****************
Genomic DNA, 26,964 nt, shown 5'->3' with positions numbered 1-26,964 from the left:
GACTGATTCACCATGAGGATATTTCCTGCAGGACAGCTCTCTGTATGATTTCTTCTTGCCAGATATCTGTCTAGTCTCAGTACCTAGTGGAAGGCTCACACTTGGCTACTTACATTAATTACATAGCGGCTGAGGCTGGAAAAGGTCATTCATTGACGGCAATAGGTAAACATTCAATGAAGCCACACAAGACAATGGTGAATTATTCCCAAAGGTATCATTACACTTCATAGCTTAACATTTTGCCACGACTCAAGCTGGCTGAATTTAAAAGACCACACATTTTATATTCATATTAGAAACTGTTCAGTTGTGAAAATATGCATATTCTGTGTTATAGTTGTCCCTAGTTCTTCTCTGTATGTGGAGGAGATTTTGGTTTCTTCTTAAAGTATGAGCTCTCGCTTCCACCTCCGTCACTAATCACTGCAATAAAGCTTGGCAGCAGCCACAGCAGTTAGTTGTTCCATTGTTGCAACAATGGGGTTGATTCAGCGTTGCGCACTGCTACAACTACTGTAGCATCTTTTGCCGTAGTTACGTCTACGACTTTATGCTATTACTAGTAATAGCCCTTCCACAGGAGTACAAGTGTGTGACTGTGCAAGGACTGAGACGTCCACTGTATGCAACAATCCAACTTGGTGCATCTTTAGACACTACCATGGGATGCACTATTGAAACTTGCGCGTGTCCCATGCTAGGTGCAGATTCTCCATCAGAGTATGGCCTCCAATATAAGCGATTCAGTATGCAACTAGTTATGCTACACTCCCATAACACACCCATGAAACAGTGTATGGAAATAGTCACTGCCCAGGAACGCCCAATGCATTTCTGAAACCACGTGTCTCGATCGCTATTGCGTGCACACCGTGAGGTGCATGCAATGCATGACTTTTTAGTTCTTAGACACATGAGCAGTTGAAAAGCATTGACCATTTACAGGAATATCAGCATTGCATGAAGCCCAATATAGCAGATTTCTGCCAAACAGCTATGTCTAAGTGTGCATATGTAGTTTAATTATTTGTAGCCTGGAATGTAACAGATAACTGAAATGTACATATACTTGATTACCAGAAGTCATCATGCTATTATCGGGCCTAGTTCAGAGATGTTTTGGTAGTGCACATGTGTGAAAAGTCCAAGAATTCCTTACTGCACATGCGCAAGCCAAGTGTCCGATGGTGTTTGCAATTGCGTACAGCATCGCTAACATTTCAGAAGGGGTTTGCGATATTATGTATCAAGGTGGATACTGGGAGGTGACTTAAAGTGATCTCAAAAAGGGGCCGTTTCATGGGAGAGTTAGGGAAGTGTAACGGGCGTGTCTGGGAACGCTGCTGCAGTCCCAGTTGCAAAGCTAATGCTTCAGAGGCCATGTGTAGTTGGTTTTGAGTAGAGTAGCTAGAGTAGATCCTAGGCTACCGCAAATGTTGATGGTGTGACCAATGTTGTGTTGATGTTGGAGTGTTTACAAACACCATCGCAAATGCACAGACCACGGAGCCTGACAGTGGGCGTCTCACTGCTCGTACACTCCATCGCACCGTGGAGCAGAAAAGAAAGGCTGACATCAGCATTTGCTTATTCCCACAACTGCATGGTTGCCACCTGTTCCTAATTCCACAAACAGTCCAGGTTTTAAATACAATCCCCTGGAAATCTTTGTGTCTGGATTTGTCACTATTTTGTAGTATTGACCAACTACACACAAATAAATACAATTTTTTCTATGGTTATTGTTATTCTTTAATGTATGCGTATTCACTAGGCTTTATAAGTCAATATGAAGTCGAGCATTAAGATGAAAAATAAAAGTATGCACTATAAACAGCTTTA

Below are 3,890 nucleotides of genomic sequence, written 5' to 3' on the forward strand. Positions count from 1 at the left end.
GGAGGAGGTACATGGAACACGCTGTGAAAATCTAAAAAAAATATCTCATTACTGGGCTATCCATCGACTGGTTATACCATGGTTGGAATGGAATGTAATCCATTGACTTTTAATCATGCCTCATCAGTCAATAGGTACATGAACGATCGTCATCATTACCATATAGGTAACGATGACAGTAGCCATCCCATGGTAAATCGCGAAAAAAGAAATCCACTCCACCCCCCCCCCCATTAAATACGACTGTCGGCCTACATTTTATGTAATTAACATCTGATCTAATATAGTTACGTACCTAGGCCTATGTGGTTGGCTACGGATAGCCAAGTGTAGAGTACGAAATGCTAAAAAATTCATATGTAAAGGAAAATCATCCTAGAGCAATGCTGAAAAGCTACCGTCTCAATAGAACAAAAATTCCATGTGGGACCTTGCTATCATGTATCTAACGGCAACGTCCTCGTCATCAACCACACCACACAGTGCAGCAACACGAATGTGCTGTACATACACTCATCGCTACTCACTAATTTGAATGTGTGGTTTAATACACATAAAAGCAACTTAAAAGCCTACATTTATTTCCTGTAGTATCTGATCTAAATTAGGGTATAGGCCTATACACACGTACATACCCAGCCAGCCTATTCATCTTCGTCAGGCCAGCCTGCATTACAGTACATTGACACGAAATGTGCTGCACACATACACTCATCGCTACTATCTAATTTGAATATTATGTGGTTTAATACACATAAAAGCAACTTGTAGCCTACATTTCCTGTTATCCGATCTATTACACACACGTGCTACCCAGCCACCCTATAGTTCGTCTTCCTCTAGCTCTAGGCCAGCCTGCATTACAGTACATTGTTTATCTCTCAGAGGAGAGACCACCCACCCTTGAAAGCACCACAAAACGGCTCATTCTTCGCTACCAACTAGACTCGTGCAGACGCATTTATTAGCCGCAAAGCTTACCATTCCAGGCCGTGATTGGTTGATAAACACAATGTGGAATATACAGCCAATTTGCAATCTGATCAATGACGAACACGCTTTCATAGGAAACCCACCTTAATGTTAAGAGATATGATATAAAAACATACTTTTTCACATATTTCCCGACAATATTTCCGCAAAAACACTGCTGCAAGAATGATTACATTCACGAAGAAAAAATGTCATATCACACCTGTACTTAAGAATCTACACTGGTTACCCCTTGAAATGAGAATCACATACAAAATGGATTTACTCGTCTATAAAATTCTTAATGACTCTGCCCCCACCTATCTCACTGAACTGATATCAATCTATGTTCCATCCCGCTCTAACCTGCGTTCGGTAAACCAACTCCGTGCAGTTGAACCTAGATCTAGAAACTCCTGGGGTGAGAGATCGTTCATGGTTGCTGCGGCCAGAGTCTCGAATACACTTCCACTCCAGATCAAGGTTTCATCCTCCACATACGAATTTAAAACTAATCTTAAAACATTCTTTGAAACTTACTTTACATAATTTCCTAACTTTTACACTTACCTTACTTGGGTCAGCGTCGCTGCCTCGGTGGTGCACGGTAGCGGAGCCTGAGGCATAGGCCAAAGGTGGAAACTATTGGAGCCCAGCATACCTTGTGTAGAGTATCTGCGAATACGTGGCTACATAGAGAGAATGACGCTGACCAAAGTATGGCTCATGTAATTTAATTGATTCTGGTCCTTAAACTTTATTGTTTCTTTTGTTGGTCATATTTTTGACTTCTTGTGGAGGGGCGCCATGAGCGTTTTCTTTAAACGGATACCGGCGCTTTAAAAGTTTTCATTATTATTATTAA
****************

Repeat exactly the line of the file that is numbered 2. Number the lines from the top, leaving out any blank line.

GACTGATTCACCATGAGGATATTTCCTGCAGGACAGCTCTCTGTATGATTTCTTCTTGCCAGATATCTGTCTAGTCTCAGTACCTAGTGGAAGGCTCACACTTGGCTACTTACATTAATTACATAGCGGCTGAGGCTGGAAAAGGTCATTCATTGACGGCAATAGGTAAACATTCAATGAAGCCACACAAGACAATGGTGAATTATTCCCAAAGGTATCATTACACTTCATAGCTTAACATTTTGCCACGACTCAAGCTGGCTGAATTTAAAAGACCACACATTTTATATTCATATTAGAAACTGTTCAGTTGTGAAAATATGCATATTCTGTGTTATAGTTGTCCCTAGTTCTTCTCTGTATGTGGAGGAGATTTTGGTTTCTTCTTAAAGTATGAGCTCTCGCTTCCACCTCCGTCACTAATCACTGCAATAAAGCTTGGCAGCAGCCACAGCAGTTAGTTGTTCCATTGTTGCAACAATGGGGTTGATTCAGCGTTGCGCACTGCTACAACTACTGTAGCATCTTTTGCCGTAGTTACGTCTACGACTTTATGCTATTACTAGTAATAGCCCTTCCACAGGAGTACAAGTGTGTGACTGTGCAAGGACTGAGACGTCCACTGTATGCAACAATCCAACTTGGTGCATCTTTAGACACTACCATGGGATGCACTATTGAAACTTGCGCGTGTCCCATGCTAGGTGCAGATTCTCCATCAGAGTATGGCCTCCAATATAAGCGATTCAGTATGCAACTAGTTATGCTACACTCCCATAACACACCCATGAAACAGTGTATGGAAATAGTCACTGCCCAGGAACGCCCAATGCATTTCTGAAACCACGTGTCTCGATCGCTATTGCGTGCACACCGTGAGGTGCATGCAATGCATGACTTTTTAGTTCTTAGACACATGAGCAGTTGAAAAGCATTGACCATTTACAGGAATATCAGCATTGCATGAAGCCCAATATAGCAGATTTCTGCCAAACAGCTATGTCTAAGTGTGCATATGTAGTTTAATTATTTGTAGCCTGGAATGTAACAGATAACTGAAATGTACATATACTTGATTACCAGAAGTCATCATGCTATTATCGGGCCTAGTTCAGAGATGTTTTGGTAGTGCACATGTGTGAAAAGTCCAAGAATTCCTTACTGCACATGCGCAAGCCAAGTGTCCGATGGTGTTTGCAATTGCGTACAGCATCGCTAACATTTCAGAAGGGGTTTGCGATATTATGTATCAAGGTGGATACTGGGAGGTGACTTAAAGTGATCTCAAAAAGGGGCCGTTTCATGGGAGAGTTAGGGAAGTGTAACGGGCGTGTCTGGGAACGCTGCTGCAGTCCCAGTTGCAAAGCTAATGCTTCAGAGGCCATGTGTAGTTGGTTTTGAGTAGAGTAGCTAGAGTAGATCCTAGGCTACCGCAAATGTTGATGGTGTGACCAATGTTGTGTTGATGTTGGAGTGTTTACAAACACCATCGCAAATGCACAGACCACGGAGCCTGACAGTGGGCGTCTCACTGCTCGTACACTCCATCGCACCGTGGAGCAGAAAAGAAAGGCTGACATCAGCATTTGCTTATTCCCACAACTGCATGGTTGCCACCTGTTCCTAATTCCACAAACAGTCCAGGTTTTAAATACAATCCCCTGGAAATCTTTGTGTCTGGATTTGTCACTATTTTGTAGTATTGACCAACTACACACAAATAAATACAATTTTTTCTATGGTTATTGTTATTCTTTAATGTATGCGTATTCACTAGGCTTTATAAGTCAATATGAAGTCGAGCATTAAGATGAAAAATAAAAGTATGCACTATAAACAGCTTTA